I attended a local conference today sponsored by our Department of Pediatrics and Riley Hospital for Children. Many of our residency graduates, especially those who live and work locally, return for this meeting. It really is great to see our graduates and what they are up to. I enjoy hearing about how they have transitioned to practice, and learning about their own successes and challenges.
This particular year, I was not a presenter, nor did I run any workshop. I went to this conference strictly to learn. It was simply wonderful to do so. The day started off with a dynamic visiting speaker reflecting on the state of well child visits and potential innovations around how to be more effective with these, especially given the changes in medicine that are occurring and will continue to occur.
One might think that this topic is not all that interesting (which the speaker himself even acknowledged). Plain and simple, I was inspired! It brought me back to why I chose to go into medicine in the first place: to make a difference. Other extremely well-presented sessions reminded me of things I should be doing when encountering patients with specific conditions. A lunchtime talk on mentoring solidified a successful day for me (and that was only halfway through the day!). Other great “high-yield” topics in the afternoon piqued my interest as well.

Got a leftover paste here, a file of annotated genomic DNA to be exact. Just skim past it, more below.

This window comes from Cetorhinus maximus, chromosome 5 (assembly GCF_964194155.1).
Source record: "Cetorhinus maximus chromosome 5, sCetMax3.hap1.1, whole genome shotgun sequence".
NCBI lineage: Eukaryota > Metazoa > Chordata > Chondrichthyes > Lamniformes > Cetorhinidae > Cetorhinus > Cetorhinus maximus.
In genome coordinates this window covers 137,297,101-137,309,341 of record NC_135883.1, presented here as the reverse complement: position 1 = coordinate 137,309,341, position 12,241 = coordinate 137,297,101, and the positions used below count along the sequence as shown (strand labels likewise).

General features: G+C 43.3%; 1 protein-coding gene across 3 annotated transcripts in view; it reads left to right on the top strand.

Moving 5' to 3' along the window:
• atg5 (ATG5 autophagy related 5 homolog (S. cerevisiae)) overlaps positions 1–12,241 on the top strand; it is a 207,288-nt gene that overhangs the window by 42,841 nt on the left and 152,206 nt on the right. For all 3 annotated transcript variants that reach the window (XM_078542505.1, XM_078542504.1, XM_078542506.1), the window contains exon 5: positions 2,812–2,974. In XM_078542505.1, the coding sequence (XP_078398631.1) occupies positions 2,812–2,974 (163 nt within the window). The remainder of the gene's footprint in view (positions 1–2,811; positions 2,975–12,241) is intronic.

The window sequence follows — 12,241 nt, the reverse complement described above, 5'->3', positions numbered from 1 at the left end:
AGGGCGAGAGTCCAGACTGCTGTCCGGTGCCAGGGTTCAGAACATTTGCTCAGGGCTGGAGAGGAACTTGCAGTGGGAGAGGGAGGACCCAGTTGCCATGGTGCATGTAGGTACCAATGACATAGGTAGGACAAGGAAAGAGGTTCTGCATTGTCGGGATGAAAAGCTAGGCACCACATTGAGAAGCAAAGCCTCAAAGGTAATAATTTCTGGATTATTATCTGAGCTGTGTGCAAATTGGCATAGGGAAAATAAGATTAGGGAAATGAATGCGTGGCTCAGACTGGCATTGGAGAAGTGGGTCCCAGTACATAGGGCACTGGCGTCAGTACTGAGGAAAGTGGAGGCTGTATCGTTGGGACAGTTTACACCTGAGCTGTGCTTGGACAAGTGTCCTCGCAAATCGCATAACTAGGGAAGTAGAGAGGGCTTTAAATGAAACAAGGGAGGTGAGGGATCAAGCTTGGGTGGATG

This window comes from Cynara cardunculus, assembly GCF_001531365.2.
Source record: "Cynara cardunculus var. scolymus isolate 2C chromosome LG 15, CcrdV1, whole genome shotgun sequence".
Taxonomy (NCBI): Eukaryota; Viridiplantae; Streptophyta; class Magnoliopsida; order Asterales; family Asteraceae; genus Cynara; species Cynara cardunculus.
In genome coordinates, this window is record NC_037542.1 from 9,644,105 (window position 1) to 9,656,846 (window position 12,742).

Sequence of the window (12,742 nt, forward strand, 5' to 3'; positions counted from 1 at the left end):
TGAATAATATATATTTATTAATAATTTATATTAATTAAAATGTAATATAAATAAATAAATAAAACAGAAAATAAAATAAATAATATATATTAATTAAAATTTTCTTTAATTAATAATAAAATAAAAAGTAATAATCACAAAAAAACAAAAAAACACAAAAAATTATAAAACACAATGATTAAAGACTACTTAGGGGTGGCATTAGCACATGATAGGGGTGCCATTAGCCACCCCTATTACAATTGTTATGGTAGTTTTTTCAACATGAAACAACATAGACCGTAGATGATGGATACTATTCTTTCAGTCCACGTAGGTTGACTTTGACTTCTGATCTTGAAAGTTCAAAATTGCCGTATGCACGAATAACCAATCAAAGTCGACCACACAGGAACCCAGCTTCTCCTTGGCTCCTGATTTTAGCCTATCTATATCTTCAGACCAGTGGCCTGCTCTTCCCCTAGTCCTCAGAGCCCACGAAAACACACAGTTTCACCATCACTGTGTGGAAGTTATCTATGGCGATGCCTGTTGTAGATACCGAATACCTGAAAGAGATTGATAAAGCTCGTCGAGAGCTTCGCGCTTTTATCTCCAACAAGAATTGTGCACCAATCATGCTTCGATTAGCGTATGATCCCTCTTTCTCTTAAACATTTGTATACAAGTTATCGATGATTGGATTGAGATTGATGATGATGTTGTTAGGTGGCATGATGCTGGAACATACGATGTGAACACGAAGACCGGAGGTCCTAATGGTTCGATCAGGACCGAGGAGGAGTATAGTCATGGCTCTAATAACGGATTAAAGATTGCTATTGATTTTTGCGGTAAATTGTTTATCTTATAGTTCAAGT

When some people come back from conferences similar to this one, they realize that while the conference was wonderful, there is still a stack of paperwork that needs to be completed, that there is more work to be done, patients need to be seen, and emails must be answered. I also have all of those things looming over me. But I also gained a sense of purpose, connectedness, and excitement for the future of medicine from the conference. In addition, I learned some new things, was reminded of things I should already know, and also heard about changes coming in the future.
What do you get out of going to conferences besides the acquisition of information? What other “informal curriculum” things get you jazzed up, and how can conference organizers effectively capture that for other attendees? I am curious if others see this similarly or differently.